If you greeted Nebraska's place in a few early, analytics-based top 25s with something short of enthusiasm, it might no longer be a point of contention. With the potential departure of senior wide receiver JD Spielman, the Huskers would take a pretty big hit in one of the key categories for those preseason projections.
Both SP+ and FPI factor in returning production in some way. For Bill Connelly, the creator of SP+, a calculation of yards returning (or tackles, etc. on defense) carries more weight in determining the initial rankings for a season than four-year recruiting average or recent performance. It matters. Even without using any numbers, this is how most of us talk about football in the offseason. You look at a team, consider how good it was, look up if it’s losing a lot or a little from the previous season and start from there.
With Spielman in the fold, Nebraska is poised to return almost everything on offense, the potential for which Scott Frost started mentioning last summer. It is, indeed, an exciting proposition. The Huskers, per the weighted method of SP+, returned 92% of its production on offense, the second-most nationally.
"Over the past six seasons, offenses with returning production above 60% average an improvement of about two points per game, while those below regress by about three," Connelly wrote. "And the extremes are pretty stark: Only one of the 18 teams that have returned at least 90% of their offensive production saw its offensive SP+ rating fall, while nine improved by at least seven adjusted points per game."
Spielman, obviously, represents a huge chunk of Nebraska's returning receiving yards, which in SP+ carries the same weight as a returning quarterback's passing yards and matters more than starters on the offensive line or rushing yards returning. His 898 yards in 2019 represented 35.2% of Nebraska's total, and 45.4% of what the Huskers expected to return in 2020.
When I calculated unweighted percentages for yards returning, I had Nebraska at 88% returning production overall (a little short of the 92% of SP+) which was second only to Northwestern in the Big Ten West. Without Spielman, the Huskers would fall to 76% and third in the division.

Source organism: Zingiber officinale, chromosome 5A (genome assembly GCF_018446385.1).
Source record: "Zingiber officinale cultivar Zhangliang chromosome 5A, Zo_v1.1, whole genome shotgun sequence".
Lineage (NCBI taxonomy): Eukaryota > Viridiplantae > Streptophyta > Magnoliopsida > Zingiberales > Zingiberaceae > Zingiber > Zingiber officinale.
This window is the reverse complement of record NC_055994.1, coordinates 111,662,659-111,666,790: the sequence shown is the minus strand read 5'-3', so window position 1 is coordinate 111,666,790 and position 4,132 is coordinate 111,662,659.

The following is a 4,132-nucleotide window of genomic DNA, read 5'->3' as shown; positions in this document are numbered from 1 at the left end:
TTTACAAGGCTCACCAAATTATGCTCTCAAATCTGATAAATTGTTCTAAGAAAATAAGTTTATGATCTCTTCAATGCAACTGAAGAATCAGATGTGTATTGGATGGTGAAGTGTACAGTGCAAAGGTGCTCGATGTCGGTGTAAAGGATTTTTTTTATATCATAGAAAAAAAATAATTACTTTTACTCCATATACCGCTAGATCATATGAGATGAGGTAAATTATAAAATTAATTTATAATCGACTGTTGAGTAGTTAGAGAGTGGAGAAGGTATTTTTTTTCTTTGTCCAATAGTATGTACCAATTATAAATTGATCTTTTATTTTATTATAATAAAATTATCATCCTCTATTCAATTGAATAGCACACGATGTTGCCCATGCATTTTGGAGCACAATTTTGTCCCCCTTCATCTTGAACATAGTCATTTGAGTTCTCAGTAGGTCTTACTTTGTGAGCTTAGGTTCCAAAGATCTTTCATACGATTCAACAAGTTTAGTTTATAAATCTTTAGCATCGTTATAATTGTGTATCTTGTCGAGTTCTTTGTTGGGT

If that doesn't sound that bad, it's almost as tough a hit as Nebraska could take. Adrian Martinez is the only player on offense whose departure would have a bigger impact on the numbers than losing Spielman.
But with that in mind, it's important to note that Nebraska's offense would still be on the good side of things when it comes to what it returns. At 76% returning production unweighted––and I'm guessing it might fall from 92% to around 79% using the SP+ method––the Huskers would still be in relatively good shape. You would still project such an offense to produce improved numbers over the previous season most of the time.
It is, however, less of a sure thing. For a team with 90% returning production, something would have to go majorly wrong for it not to show improvement over the previous season, and half the teams in that position show a pretty big jump. Now, in the on-paper accounting of the offseason, Nebraska would fall back to the pack a bit. It already was going to hope a true or redshirt freshman or two was going to make an impact at wide receiver. Without Spielman, it becomes almost essential.
Based on the initial win totals I estimated using the preseason SP+ ratings and a proportional drop in overall SP+ rating based on the dip in returning production (and this is very much back-of-the-envelope math here based on a handful of informed assumptions), the impact of potentially not having Spielman decreases the Huskers’ projected win total from 7.25 to 6.79, almost a half-win difference. That’s only about 4% of a 12-game schedule and may not matter that much to, say, Alabama, but for a program trying to become at least bowl eligible for the first time since 2016 a half-win is big.
Spielman was about as sure a bet as you'll find in college football. He had 800-plus receiving yards in all three seasons as a Husker; 49 or more receptions all three years, too. He played in 33 of the past 36 Nebraska games. He was a fixture.
Nothing's certain in the offseason, but Nebraska's season ahead would become a little more uncertain without him.
Brandon is the Managing Editor for Hail Varsity and has covered Nebraska athletics for the magazine and web since 2012, Hail Varsity’s first season on the scene. His sports writing has also been featured by Fox Sports, The Guardian and CBS Sports.